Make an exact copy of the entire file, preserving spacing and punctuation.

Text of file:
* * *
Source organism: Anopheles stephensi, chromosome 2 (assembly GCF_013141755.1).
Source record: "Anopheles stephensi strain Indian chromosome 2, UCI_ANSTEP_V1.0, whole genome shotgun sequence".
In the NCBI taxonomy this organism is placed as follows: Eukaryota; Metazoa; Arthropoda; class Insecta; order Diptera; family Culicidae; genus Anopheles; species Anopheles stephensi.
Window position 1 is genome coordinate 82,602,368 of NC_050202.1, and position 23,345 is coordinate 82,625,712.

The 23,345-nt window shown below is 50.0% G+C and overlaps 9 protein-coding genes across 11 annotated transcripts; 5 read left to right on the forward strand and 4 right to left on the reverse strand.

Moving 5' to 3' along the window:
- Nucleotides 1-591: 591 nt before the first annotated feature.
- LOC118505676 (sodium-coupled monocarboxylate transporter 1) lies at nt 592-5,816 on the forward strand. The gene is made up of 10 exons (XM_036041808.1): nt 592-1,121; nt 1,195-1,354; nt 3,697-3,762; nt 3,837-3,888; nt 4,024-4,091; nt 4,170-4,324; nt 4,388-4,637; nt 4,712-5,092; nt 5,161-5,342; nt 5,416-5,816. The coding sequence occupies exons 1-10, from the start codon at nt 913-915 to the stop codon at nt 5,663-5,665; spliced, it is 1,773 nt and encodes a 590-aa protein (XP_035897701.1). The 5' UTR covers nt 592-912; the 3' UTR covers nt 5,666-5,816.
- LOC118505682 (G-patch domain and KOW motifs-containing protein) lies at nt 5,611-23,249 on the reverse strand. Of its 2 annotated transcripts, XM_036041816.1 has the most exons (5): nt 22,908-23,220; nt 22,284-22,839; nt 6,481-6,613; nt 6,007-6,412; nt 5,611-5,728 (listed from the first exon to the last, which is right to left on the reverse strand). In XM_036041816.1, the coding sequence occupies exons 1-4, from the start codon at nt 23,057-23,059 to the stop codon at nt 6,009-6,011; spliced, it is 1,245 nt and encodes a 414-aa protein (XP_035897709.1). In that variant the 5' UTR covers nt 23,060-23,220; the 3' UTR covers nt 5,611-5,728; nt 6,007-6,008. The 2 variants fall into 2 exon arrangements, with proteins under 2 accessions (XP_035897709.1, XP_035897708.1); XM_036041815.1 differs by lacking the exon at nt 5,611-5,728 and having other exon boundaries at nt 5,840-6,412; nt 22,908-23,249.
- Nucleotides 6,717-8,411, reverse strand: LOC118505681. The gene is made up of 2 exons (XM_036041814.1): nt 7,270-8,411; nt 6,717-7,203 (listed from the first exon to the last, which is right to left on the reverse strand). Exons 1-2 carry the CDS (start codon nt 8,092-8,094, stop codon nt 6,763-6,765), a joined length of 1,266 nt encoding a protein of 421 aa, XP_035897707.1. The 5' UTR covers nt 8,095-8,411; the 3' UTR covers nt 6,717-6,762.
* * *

Source organism: Anopheles stephensi, chromosome 2 (assembly GCF_013141755.1).
Source record: "Anopheles stephensi strain Indian chromosome 2, UCI_ANSTEP_V1.0, whole genome shotgun sequence".
In the NCBI taxonomy this organism is placed as follows: Eukaryota; Metazoa; Arthropoda; class Insecta; order Diptera; family Culicidae; genus Anopheles; species Anopheles stephensi.
Window position 1 is genome coordinate 82,602,368 of NC_050202.1, and position 23,345 is coordinate 82,625,712.

The 23,345-nt window shown below is 50.0% G+C and overlaps 9 protein-coding genes across 11 annotated transcripts; 5 read left to right on the forward strand and 4 right to left on the reverse strand.

Moving 5' to 3' along the window:
- Nucleotides 1-591: 591 nt before the first annotated feature.
- LOC118505676 (sodium-coupled monocarboxylate transporter 1) lies at nt 592-5,816 on the forward strand. The gene is made up of 10 exons (XM_036041808.1): nt 592-1,121; nt 1,195-1,354; nt 3,697-3,762; nt 3,837-3,888; nt 4,024-4,091; nt 4,170-4,324; nt 4,388-4,637; nt 4,712-5,092; nt 5,161-5,342; nt 5,416-5,816. The coding sequence occupies exons 1-10, from the start codon at nt 913-915 to the stop codon at nt 5,663-5,665; spliced, it is 1,773 nt and encodes a 590-aa protein (XP_035897701.1). The 5' UTR covers nt 592-912; the 3' UTR covers nt 5,666-5,816.
- LOC118505682 (G-patch domain and KOW motifs-containing protein) lies at nt 5,611-23,249 on the reverse strand. Of its 2 annotated transcripts, XM_036041816.1 has the most exons (5): nt 22,908-23,220; nt 22,284-22,839; nt 6,481-6,613; nt 6,007-6,412; nt 5,611-5,728 (listed from the first exon to the last, which is right to left on the reverse strand). In XM_036041816.1, the coding sequence occupies exons 1-4, from the start codon at nt 23,057-23,059 to the stop codon at nt 6,009-6,011; spliced, it is 1,245 nt and encodes a 414-aa protein (XP_035897709.1). In that variant the 5' UTR covers nt 23,060-23,220; the 3' UTR covers nt 5,611-5,728; nt 6,007-6,008. The 2 variants fall into 2 exon arrangements, with proteins under 2 accessions (XP_035897709.1, XP_035897708.1); XM_036041815.1 differs by lacking the exon at nt 5,611-5,728 and having other exon boundaries at nt 5,840-6,412; nt 22,908-23,249.
- Nucleotides 6,717-8,411, reverse strand: LOC118505681. The gene is made up of 2 exons (XM_036041814.1): nt 7,270-8,411; nt 6,717-7,203 (listed from the first exon to the last, which is right to left on the reverse strand). Exons 1-2 carry the CDS (start codon nt 8,092-8,094, stop codon nt 6,763-6,765), a joined length of 1,266 nt encoding a protein of 421 aa, XP_035897707.1. The 5' UTR covers nt 8,095-8,411; the 3' UTR covers nt 6,717-6,762.